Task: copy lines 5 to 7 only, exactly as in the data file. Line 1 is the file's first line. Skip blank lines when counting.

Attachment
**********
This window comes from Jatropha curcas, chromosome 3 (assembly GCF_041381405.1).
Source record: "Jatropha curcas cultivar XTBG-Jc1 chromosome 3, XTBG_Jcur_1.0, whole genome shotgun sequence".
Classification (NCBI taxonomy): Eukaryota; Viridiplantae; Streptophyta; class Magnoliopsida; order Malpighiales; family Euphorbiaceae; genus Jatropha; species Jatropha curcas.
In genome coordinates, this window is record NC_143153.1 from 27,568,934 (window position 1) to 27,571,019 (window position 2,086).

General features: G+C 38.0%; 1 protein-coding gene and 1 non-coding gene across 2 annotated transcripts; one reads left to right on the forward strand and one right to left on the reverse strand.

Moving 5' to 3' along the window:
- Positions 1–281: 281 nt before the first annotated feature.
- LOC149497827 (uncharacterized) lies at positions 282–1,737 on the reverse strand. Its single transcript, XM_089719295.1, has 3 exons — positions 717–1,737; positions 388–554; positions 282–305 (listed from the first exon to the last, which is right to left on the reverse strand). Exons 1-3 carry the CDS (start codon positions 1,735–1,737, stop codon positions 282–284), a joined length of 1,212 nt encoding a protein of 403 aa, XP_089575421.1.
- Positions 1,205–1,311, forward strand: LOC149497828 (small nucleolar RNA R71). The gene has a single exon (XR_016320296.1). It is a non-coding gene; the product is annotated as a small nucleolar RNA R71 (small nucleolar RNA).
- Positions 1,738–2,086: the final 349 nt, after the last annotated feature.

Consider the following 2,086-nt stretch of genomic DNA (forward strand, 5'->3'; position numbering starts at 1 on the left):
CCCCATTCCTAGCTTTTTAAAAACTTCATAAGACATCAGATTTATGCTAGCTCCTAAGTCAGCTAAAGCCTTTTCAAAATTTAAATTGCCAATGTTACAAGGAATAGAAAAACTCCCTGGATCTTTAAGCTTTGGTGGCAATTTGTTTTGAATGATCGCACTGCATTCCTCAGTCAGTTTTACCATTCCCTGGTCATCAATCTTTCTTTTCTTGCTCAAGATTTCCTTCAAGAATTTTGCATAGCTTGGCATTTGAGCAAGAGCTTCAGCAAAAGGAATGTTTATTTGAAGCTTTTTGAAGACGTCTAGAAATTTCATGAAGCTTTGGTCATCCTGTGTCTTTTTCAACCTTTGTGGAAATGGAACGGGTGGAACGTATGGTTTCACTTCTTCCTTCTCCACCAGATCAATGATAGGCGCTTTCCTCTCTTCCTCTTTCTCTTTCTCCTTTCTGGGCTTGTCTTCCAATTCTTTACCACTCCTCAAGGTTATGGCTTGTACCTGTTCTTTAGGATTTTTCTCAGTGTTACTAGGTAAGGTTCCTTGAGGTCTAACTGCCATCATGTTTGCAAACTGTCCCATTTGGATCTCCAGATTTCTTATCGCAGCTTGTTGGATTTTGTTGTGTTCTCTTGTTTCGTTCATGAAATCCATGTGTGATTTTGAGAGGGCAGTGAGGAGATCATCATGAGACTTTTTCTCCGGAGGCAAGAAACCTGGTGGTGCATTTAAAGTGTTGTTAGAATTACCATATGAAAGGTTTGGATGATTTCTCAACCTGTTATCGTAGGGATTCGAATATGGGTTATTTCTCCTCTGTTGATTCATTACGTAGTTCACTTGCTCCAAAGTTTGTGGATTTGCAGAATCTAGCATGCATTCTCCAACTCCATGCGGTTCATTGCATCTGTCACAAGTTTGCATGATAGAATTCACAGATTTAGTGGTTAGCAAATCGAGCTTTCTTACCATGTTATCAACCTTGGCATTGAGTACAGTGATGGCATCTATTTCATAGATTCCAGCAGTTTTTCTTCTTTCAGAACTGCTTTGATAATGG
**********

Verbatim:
General features: G+C 38.0%; 1 protein-coding gene and 1 non-coding gene across 2 annotated transcripts; one reads left to right on the forward strand and one right to left on the reverse strand.

Moving 5' to 3' along the window:
- Positions 1–281: 281 nt before the first annotated feature.